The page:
I am stricken, will no man succour me with merciful fire of sword?
Oh, will no one come and sever the head, at one fierce stroke,
from this wretched body? Woe, woe is me!
Son of Heracles, this task exceeds my strength,- help thou,- for
strength is at thy command, too largely to need my aid in his relief.
My hands are helping; but no resource, in myself or from
another, avails me to make his life forget its anguish:- such is the
doom appointed by Zeus!
O my son, where art thou? Raise me,- take hold of me,- thus
thus! Alas, my destiny!
Again, again the cruel pest leaps forth to rend me, the fierce
plague with which none may cope!
O Pallas, Pallas, it tortures me again! Alas, my son, pity thy
sire,- draw a blameless sword, and smite beneath my collar-bone, and
heal this pain wherewith thy godless mother hath made me wild! So
may I see her fall,- thus, even thus, as she hath destroyed me!
Sweet Hades, brother of Zeus, give me rest, give me rest,- end
my woe by a swiftly-sped doom!
LEADER OF THE CHORUS
I shudder, friends, to hear these sorrows of our lord; what a
man is here, and what torments afflict him!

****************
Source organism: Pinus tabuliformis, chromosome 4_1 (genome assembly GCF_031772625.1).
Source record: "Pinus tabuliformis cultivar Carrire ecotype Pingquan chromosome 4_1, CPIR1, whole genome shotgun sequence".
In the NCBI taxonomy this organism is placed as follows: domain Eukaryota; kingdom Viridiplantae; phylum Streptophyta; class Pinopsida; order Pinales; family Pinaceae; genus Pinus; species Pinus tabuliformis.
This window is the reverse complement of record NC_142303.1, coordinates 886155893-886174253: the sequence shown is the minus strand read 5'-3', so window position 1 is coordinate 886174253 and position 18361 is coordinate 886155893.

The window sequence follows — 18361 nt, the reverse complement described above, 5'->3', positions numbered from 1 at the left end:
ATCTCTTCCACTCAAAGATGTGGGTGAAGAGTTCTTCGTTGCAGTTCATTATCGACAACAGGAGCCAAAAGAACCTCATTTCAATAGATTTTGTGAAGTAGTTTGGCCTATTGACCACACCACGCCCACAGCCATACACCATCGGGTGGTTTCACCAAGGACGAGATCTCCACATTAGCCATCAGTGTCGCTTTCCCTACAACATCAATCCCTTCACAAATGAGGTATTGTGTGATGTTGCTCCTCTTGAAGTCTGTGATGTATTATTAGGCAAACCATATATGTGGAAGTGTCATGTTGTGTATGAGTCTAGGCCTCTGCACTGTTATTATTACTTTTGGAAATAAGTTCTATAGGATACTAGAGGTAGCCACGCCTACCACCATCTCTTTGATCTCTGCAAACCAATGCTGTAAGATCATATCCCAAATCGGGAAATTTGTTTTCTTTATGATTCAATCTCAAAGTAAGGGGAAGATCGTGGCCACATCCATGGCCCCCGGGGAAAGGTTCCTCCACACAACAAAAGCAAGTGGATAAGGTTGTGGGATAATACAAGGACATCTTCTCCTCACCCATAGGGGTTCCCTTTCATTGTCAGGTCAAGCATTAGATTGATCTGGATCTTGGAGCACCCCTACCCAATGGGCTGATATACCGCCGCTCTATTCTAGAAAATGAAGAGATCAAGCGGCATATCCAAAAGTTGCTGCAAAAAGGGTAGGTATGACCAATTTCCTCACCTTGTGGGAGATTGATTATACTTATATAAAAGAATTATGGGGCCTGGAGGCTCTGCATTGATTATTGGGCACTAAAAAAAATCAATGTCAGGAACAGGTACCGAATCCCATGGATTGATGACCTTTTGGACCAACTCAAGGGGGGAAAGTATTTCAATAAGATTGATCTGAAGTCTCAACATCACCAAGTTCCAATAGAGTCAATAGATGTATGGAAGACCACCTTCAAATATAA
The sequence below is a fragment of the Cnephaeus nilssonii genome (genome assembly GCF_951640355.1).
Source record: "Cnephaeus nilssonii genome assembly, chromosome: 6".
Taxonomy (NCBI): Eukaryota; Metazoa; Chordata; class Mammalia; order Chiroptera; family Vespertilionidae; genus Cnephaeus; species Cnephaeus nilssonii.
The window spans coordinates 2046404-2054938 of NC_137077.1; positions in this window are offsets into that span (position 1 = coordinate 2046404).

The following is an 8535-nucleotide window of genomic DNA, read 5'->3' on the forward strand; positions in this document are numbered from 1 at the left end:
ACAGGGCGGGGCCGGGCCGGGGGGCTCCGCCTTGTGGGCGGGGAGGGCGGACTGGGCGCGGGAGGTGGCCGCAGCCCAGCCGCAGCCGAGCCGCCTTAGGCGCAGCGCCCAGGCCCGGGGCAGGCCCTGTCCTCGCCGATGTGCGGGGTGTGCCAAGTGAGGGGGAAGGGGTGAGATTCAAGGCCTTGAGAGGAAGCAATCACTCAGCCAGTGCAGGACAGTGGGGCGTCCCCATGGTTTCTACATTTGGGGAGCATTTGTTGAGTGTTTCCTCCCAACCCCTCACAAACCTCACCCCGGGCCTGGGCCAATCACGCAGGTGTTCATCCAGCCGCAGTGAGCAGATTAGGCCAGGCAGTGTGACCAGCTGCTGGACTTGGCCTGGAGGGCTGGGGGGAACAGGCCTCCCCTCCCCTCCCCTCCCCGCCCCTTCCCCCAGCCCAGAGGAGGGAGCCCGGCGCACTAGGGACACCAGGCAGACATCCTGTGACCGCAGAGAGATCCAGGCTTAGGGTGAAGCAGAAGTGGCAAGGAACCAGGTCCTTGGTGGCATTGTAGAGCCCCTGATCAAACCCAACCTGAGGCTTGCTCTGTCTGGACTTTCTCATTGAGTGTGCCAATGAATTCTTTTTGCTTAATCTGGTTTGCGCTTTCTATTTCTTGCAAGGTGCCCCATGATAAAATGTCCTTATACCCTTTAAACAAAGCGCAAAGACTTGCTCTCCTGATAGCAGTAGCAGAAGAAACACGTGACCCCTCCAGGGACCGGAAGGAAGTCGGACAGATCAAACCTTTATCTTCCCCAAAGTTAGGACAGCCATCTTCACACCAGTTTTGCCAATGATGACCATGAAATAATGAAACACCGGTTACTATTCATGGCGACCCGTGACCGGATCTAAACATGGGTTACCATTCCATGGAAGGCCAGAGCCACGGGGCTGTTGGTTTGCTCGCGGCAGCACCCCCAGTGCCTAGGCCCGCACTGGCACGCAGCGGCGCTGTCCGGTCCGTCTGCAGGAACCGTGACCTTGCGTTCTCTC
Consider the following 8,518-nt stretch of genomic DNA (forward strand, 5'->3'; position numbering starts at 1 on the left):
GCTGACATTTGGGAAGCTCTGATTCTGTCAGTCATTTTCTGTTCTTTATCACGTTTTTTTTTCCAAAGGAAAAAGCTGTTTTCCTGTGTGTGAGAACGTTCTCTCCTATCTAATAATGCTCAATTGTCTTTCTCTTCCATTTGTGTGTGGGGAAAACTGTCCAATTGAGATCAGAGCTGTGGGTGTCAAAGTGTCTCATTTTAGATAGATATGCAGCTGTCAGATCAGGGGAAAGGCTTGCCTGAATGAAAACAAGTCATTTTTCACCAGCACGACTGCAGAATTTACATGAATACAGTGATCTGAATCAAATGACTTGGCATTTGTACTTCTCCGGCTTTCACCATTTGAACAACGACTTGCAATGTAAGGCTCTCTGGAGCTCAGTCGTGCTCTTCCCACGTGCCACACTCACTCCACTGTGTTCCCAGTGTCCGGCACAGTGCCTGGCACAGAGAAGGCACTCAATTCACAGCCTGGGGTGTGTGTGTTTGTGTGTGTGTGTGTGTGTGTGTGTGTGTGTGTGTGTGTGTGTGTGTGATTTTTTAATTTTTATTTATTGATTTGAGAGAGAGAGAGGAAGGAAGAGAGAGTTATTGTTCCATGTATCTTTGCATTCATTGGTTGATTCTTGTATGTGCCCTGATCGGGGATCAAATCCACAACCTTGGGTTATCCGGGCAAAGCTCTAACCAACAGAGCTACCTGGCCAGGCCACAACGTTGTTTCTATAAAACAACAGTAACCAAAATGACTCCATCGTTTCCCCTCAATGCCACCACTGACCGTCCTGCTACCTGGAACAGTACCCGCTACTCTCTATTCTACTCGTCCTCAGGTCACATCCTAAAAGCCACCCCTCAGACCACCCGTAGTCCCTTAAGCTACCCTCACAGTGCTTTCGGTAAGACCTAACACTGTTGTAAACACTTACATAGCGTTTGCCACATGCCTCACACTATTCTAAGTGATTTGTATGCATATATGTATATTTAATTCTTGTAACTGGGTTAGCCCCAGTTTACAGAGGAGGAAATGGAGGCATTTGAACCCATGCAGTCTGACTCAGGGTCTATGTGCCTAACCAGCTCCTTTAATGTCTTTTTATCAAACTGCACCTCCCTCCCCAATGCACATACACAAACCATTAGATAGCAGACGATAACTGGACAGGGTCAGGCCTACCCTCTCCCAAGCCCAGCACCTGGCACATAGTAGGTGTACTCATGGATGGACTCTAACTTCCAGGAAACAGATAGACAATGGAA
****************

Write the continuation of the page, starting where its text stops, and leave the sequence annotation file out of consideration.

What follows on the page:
Ah, fierce full oft, and grievous not in name alone, have been the
labours of these hands, the burdens borne upon these shoulders! But no
toil ever laid on me by the wife of Zeus or by the hateful
Eurystheus was like unto this thing which the daughter of Oeneus, fair
and false, hath fastened upon my back,- this woven net of the
Furies, in which I perish! Glued to my sides, it hath eaten my flesh
to the inmost parts; it is ever with me, sucking the channels of my
breath; already it hath drained my fresh lifeblood, and my whole
body is wasted, a captive to these unutterable bonds.
Not the warrior on the battle-field, not the Giants' earth-born
host, nor the might of savage beasts, hath ever done unto me thus,-
not Hellas, nor the land of the alien, nor any land to which I have
come as a deliverer: no, a woman, a weak woman, born not to the
strength of man, all alone hath vanquished me, without stroke of sword
Son, show thyself my son indeed, and do not honour a mother's name
above a sire's: bring forth the woman that bare thee, and give her
with thine own hands into my hand, that I may know of a truth which
sight grieves thee most,- my tortured frame, or hers, when she suffers
her righteous doom!
Go, my son, shrink not- and show thy pity for me, whom many
might deem pitiful,- for me, moaning and weeping like a girl;- and the
man lives not who can say that he ever saw me do thus before; no,
without complaining I still went whither mine evil fortune led. But
now, alas, the strong man hath been found a woman.
Approach, stand near thy sire, and see what a fate it is that hath
brought me to this pass; for I will lift the veil. Behold! Look, all